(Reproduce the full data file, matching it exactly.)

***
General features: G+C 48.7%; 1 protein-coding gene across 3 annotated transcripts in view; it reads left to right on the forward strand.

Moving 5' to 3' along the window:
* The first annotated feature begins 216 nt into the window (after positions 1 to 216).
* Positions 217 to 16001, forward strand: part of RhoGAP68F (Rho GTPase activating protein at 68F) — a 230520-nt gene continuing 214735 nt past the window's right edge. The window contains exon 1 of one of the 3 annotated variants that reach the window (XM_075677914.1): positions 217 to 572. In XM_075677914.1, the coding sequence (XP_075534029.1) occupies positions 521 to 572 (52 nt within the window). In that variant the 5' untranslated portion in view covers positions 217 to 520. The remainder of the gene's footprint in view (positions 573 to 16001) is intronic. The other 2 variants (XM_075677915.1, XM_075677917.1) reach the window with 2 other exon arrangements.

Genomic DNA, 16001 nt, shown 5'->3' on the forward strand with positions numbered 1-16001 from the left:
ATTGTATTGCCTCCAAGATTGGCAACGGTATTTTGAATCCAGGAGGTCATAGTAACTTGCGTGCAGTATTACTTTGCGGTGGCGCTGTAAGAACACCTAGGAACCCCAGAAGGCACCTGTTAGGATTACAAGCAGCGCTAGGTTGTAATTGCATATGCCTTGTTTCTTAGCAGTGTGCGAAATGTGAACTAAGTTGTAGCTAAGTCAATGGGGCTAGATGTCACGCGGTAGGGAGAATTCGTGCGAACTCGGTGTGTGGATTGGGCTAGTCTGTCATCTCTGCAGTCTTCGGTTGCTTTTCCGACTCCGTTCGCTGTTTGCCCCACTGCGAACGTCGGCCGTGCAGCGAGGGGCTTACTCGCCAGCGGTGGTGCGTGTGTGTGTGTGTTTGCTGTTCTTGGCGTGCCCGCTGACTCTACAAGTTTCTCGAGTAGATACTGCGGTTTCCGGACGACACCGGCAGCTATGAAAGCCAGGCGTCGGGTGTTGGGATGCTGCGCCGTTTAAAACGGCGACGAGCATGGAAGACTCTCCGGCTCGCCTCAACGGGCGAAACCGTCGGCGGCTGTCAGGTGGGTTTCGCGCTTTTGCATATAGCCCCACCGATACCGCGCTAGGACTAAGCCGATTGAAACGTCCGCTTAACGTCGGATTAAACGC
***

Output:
General features: G+C 48.7%; 1 protein-coding gene across 3 annotated transcripts in view; it reads left to right on the forward strand.

Moving 5' to 3' along the window:
* The first annotated feature begins 216 nt into the window (after positions 1 to 216).
* Positions 217 to 16001, forward strand: part of RhoGAP68F (Rho GTPase activating protein at 68F) — a 230520-nt gene continuing 214735 nt past the window's right edge. The window contains exon 1 of one of the 3 annotated variants that reach the window (XM_075677914.1): positions 217 to 572. In XM_075677914.1, the coding sequence (XP_075534029.1) occupies positions 521 to 572 (52 nt within the window). In that variant the 5' untranslated portion in view covers positions 217 to 520. The remainder of the gene's footprint in view (positions 573 to 16001) is intronic. The other 2 variants (XM_075677915.1, XM_075677917.1) reach the window with 2 other exon arrangements.

Genomic DNA, 16001 nt, shown 5'->3' on the forward strand with positions numbered 1-16001 from the left:
ATTGTATTGCCTCCAAGATTGGCAACGGTATTTTGAATCCAGGAGGTCATAGTAACTTGCGTGCAGTATTACTTTGCGGTGGCGCTGTAAGAACACCTAGGAACCCCAGAAGGCACCTGTTAGGATTACAAGCAGCGCTAGGTTGTAATTGCATATGCCTTGTTTCTTAGCAGTGTGCGAAATGTGAACTAAGTTGTAGCTAAGTCAATGGGGCTAGATGTCACGCGGTAGGGAGAATTCGTGCGAACTCGGTGTGTGGATTGGGCTAGTCTGTCATCTCTGCAGTCTTCGGTTGCTTTTCCGACTCCGTTCGCTGTTTGCCCCACTGCGAACGTCGGCCGTGCAGCGAGGGGCTTACTCGCCAGCGGTGGTGCGTGTGTGTGTGTGTTTGCTGTTCTTGGCGTGCCCGCTGACTCTACAAGTTTCTCGAGTAGATACTGCGGTTTCCGGACGACACCGGCAGCTATGAAAGCCAGGCGTCGGGTGTTGGGATGCTGCGCCGTTTAAAACGGCGACGAGCATGGAAGACTCTCCGGCTCGCCTCAACGGGCGAAACCGTCGGCGGCTGTCAGGTGGGTTTCGCGCTTTTGCATATAGCCCCACCGATACCGCGCTAGGACTAAGCCGATTGAAACGTCCGCTTAACGTCGGATTAAACGC